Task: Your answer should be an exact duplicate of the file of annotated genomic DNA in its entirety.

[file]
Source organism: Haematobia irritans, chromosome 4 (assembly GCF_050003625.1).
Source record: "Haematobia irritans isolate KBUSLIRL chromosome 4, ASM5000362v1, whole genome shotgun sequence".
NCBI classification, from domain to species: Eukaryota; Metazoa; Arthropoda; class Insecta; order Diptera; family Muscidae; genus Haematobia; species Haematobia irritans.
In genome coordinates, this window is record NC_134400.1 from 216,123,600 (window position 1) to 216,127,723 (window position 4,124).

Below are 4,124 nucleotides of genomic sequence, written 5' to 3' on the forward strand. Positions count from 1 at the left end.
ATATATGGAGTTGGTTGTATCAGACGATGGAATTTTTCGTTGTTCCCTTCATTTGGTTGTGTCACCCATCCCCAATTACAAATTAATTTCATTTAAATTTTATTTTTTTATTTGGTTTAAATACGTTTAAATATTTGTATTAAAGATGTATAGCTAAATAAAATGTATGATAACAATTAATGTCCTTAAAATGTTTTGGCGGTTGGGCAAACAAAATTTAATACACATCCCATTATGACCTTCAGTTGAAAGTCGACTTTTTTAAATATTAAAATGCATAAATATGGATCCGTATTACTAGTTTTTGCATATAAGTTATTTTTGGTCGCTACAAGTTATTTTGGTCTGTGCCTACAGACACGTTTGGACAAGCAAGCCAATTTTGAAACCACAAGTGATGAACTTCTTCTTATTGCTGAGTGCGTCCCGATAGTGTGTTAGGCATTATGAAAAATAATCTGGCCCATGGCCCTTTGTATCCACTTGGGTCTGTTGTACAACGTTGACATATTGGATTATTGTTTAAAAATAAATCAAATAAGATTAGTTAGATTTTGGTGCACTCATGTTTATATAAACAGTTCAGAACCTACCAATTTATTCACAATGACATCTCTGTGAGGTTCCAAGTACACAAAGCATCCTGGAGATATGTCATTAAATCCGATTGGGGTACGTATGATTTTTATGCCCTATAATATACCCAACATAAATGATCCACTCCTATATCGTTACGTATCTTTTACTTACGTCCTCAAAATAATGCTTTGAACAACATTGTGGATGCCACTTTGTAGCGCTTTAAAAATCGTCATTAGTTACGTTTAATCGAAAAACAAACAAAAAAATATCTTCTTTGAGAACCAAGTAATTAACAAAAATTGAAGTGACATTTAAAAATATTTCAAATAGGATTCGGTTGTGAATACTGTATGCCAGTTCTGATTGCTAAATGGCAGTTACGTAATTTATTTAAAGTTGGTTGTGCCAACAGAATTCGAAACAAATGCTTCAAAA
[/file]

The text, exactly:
Source organism: Haematobia irritans, chromosome 4 (assembly GCF_050003625.1).
Source record: "Haematobia irritans isolate KBUSLIRL chromosome 4, ASM5000362v1, whole genome shotgun sequence".
NCBI classification, from domain to species: Eukaryota; Metazoa; Arthropoda; class Insecta; order Diptera; family Muscidae; genus Haematobia; species Haematobia irritans.
In genome coordinates, this window is record NC_134400.1 from 216,123,600 (window position 1) to 216,127,723 (window position 4,124).

Below are 4,124 nucleotides of genomic sequence, written 5' to 3' on the forward strand. Positions count from 1 at the left end.
ATATATGGAGTTGGTTGTATCAGACGATGGAATTTTTCGTTGTTCCCTTCATTTGGTTGTGTCACCCATCCCCAATTACAAATTAATTTCATTTAAATTTTATTTTTTTATTTGGTTTAAATACGTTTAAATATTTGTATTAAAGATGTATAGCTAAATAAAATGTATGATAACAATTAATGTCCTTAAAATGTTTTGGCGGTTGGGCAAACAAAATTTAATACACATCCCATTATGACCTTCAGTTGAAAGTCGACTTTTTTAAATATTAAAATGCATAAATATGGATCCGTATTACTAGTTTTTGCATATAAGTTATTTTTGGTCGCTACAAGTTATTTTGGTCTGTGCCTACAGACACGTTTGGACAAGCAAGCCAATTTTGAAACCACAAGTGATGAACTTCTTCTTATTGCTGAGTGCGTCCCGATAGTGTGTTAGGCATTATGAAAAATAATCTGGCCCATGGCCCTTTGTATCCACTTGGGTCTGTTGTACAACGTTGACATATTGGATTATTGTTTAAAAATAAATCAAATAAGATTAGTTAGATTTTGGTGCACTCATGTTTATATAAACAGTTCAGAACCTACCAATTTATTCACAATGACATCTCTGTGAGGTTCCAAGTACACAAAGCATCCTGGAGATATGTCATTAAATCCGATTGGGGTACGTATGATTTTTATGCCCTATAATATACCCAACATAAATGATCCACTCCTATATCGTTACGTATCTTTTACTTACGTCCTCAAAATAATGCTTTGAACAACATTGTGGATGCCACTTTGTAGCGCTTTAAAAATCGTCATTAGTTACGTTTAATCGAAAAACAAACAAAAAAATATCTTCTTTGAGAACCAAGTAATTAACAAAAATTGAAGTGACATTTAAAAATATTTCAAATAGGATTCGGTTGTGAATACTGTATGCCAGTTCTGATTGCTAAATGGCAGTTACGTAATTTATTTAAAGTTGGTTGTGCCAACAGAATTCGAAACAAATGCTTCAAAA